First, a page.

The same question could be asked of The Incredibles or Ratatouille. (Also, it’s fascinating to wonder—because as of this writing, he’s said nothing about the story—what Brad Bird thinks of this apparent 3D conversion. He’s already gone on the record and said that his upcoming live-action film Tomorrowland, also from Disney, hasn’t been seriously considered for a 3D post-conversion, in spite of rumors.) Both of these films have been available on Blu-ray and DVD for years, and unlike Disney’s animated films, there’s no Pixar vault for them to be shelved for an extended period of time. Although neither film has been converted into 3D for a Blu-ray (at least, not yet), the question remains: if you bring your family to the multiplex, do you want to see a new movie or an old movie you could watch in the comfort of your own home? Disney is, of course, no stranger to re-releasing its animated films, from the early 1940s to the mid-1970s all the way to 1997. (The Little Mermaid was re-released in mid-November of that year.) Disney has re-released a shocking amount of its films into theaters once, if not more. For example: the now-controversial, barely-seen Song of the South was brought back into theaters in 1986, in part to see if enough controversy erupted that a planned theme-park attraction wouldn’t be worth the trouble. Clearly, since Splash Mountain is now one of the most consistently popular attractions in any theme park, there wasn’t a notable brouhaha. Follow glenoriegrowers for all the latest updates.
However, times have changed. When Disney re-released movies like Snow White and the Seven Dwarfs or Fantasia into theaters in the mid-1980s, VHS and Laserdiscs weren’t nearly as prevalent as DVDs and Blu-rays. Home entertainment systems and HDTVs weren’t a blip in reality; now, they’re almost the norm. Not everyone, of course, owns a Blu-ray player or even a DVD player, but such devices are more common than owning, say, a Laserdisc player was in the mid-1980s. There is (or may be, depending on how much of this is based on studio fears) less of an incentive to go to the movie theater these days. Today, for example, Frozen has been released on Blu-ray and DVD around the country, but if you were impatient and had the wherewithal, as well as the necessary applications and players, you could’ve bought the film any time over the last 2 weeks in digital HD. (Take this writer’s advice: don’t buy the Blu-ray. Just buy the movie on Amazon or iTunes, if you can.) That film, certainly, is a massive financial success, probably more so than Disney’s accountants would’ve imagined. But its success is still rare; Frozen is the kind of movie people might want to watch repeatedly at home, instead of driving to the theater and paying money for tickets and food from the concession stand.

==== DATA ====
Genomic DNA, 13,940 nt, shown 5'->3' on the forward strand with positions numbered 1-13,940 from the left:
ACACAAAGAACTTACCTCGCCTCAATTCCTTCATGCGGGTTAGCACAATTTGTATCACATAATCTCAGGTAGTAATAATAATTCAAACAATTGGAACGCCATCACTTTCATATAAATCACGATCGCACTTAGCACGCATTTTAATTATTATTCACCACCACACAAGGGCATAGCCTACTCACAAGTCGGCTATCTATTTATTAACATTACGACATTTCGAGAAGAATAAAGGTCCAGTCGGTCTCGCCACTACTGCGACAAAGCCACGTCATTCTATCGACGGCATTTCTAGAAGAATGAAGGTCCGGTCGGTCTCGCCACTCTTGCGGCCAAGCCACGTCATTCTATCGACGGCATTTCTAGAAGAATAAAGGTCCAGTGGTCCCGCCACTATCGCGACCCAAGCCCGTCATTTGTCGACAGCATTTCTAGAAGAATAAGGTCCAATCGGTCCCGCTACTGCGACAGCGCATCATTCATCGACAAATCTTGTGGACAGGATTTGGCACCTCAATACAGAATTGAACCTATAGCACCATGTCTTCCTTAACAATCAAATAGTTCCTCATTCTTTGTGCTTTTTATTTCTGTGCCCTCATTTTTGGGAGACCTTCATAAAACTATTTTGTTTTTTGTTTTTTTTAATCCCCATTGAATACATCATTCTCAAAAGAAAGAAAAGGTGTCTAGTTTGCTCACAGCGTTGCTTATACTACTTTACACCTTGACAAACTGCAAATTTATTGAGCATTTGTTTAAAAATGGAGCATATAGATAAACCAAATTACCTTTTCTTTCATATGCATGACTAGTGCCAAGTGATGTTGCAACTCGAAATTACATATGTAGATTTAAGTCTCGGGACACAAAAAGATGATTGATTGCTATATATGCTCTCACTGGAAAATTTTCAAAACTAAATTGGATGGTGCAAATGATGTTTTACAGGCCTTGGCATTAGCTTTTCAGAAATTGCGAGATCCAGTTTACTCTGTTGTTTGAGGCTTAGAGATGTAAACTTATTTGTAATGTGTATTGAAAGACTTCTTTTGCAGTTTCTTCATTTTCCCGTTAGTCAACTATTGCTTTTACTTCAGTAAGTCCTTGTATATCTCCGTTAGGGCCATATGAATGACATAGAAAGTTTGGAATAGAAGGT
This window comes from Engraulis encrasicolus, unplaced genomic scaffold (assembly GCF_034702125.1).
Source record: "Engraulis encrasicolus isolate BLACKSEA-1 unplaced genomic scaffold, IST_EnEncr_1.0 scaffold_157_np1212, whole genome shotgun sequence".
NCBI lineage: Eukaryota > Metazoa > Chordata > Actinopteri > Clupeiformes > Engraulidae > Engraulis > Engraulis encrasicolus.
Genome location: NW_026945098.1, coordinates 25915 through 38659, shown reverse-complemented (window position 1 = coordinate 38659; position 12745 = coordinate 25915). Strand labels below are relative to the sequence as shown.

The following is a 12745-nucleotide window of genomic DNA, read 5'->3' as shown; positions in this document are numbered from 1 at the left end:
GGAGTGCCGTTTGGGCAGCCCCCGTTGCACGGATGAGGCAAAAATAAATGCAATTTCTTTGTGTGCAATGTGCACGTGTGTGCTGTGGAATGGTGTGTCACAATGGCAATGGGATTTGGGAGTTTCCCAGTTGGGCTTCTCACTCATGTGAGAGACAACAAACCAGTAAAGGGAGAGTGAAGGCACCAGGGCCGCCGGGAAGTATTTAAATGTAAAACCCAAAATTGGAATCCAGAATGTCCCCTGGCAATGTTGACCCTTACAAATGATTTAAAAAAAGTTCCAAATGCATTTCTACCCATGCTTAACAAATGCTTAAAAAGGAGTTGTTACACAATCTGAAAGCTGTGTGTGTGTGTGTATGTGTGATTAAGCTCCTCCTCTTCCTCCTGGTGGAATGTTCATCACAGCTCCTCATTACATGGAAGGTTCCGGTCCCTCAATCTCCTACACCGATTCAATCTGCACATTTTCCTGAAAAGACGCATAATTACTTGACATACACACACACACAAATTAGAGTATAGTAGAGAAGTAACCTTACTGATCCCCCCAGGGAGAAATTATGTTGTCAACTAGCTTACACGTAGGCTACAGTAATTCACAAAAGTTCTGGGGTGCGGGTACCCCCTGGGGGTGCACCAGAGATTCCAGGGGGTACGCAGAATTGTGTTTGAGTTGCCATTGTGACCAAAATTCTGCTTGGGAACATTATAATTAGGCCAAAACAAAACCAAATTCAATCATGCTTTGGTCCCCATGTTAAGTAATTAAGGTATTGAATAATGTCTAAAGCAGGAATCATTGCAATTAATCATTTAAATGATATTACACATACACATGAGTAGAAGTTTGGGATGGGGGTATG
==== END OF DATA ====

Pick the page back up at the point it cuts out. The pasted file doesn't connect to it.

The Incredibles and Ratatouille are two of Pixar’s crown jewels. Though he’d done excellent work before, these are the films that helped vault Brad Bird into live-action filmmaking, proving his worth in both mediums of cinema deftly and confidently. While all 3D post-conversions are not equal—it’s worth remembering that Gravity was post-converted, but in a more painstaking manner than is traditional—a large majority of them are unnecessary and serve only to part audience members with more of their money. It’s clearly too early to tell whether these post-conversions will be worth watching, but it would be a true shock for them to be as financially successful as Disney hopes. (To be clear, these post-conversions don’t cost a ton of money relative to their original production. Still, if Disney pulled The Little Mermaid post-conversion from release, $30 million might not cut it for their bottom line.)
Seeing Disney go back to one aspect of its roots should be heartening: there’s nothing wrong with re-releasing older films into theaters. In fact, it’s a great old tradition that should be brought back, because sometimes, revisiting a classic in the largest format possible is more satisfying than being disappointed by something new. But the world of cinema has changed irrevocably since the days when audiences lined up to see Snow White and the Seven Dwarfs in theaters decades after its original release. Audiences worldwide may love the adventures of Remy the rat or Bob Parr and his superhuman family, but shoving those adventures into post-converted 3D may be the impetus for audiences to stay at home, instead of shelling out 10 bucks a ticket to put on an extra pair of glasses for something so familiar.